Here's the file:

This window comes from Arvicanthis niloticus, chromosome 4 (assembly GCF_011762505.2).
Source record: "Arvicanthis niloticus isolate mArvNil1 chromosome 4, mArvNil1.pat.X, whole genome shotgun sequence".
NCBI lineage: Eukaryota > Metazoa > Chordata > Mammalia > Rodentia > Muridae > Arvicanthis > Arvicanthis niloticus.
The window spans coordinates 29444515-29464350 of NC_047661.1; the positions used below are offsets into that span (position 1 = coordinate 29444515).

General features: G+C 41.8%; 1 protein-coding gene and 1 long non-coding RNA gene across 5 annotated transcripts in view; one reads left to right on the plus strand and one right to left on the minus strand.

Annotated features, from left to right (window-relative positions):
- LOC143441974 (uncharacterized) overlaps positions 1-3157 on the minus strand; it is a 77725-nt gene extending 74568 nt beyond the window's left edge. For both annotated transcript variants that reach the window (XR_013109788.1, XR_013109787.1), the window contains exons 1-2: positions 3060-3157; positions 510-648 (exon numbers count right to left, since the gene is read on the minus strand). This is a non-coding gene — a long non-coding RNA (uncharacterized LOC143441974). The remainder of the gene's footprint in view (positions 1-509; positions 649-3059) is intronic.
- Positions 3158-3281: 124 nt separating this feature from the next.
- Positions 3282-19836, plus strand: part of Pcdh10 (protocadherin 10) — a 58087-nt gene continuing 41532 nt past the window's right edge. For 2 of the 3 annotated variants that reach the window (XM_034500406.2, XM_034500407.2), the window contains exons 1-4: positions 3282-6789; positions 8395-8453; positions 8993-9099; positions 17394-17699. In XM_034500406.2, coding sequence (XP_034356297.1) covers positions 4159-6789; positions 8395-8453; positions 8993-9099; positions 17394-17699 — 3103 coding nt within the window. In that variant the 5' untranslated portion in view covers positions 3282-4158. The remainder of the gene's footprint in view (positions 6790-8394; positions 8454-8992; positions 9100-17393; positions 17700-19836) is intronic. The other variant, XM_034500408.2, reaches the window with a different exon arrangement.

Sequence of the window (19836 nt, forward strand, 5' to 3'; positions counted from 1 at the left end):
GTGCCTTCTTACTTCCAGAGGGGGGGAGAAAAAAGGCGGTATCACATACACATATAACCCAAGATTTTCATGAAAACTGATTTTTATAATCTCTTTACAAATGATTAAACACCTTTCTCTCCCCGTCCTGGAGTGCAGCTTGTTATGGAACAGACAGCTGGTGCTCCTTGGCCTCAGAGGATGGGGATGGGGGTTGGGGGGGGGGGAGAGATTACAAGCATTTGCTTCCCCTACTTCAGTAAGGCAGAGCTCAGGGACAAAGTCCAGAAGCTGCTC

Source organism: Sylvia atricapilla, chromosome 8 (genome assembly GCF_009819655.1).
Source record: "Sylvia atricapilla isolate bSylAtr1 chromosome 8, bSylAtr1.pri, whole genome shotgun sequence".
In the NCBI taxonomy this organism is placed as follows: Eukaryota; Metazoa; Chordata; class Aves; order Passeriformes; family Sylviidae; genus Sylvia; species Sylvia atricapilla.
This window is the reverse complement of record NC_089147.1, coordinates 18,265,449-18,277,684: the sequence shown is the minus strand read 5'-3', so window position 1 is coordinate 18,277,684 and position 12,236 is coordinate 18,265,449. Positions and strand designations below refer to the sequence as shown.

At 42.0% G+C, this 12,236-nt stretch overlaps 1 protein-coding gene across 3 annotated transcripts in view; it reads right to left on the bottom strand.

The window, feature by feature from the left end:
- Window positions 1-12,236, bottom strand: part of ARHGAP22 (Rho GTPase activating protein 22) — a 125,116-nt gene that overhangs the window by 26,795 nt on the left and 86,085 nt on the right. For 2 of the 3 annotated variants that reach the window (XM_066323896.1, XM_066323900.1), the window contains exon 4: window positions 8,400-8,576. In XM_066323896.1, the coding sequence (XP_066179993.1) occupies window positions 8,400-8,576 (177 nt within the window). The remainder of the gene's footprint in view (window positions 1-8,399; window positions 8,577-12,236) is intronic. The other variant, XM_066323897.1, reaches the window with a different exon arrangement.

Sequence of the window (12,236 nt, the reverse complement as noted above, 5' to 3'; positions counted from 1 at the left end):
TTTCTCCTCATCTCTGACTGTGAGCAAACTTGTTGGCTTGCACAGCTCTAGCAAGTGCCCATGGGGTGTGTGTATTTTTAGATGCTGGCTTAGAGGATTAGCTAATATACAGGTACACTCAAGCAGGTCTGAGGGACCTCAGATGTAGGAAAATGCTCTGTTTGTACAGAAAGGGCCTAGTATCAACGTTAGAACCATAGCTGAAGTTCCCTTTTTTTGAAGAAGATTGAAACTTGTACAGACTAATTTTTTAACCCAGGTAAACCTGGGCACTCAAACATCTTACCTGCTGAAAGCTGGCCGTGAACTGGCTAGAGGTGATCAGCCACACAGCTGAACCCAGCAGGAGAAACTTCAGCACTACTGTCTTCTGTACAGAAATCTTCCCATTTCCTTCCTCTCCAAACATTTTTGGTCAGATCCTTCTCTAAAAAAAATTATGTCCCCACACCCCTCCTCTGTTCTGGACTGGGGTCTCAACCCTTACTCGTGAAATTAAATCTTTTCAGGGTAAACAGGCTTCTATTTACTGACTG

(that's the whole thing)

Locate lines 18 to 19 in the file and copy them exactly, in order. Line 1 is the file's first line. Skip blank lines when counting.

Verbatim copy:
- Window positions 1-12,236, bottom strand: part of ARHGAP22 (Rho GTPase activating protein 22) — a 125,116-nt gene that overhangs the window by 26,795 nt on the left and 86,085 nt on the right. For 2 of the 3 annotated variants that reach the window (XM_066323896.1, XM_066323900.1), the window contains exon 4: window positions 8,400-8,576. In XM_066323896.1, the coding sequence (XP_066179993.1) occupies window positions 8,400-8,576 (177 nt within the window). The remainder of the gene's footprint in view (window positions 1-8,399; window positions 8,577-12,236) is intronic. The other variant, XM_066323897.1, reaches the window with a different exon arrangement.

Sequence of the window (12,236 nt, the reverse complement as noted above, 5' to 3'; positions counted from 1 at the left end):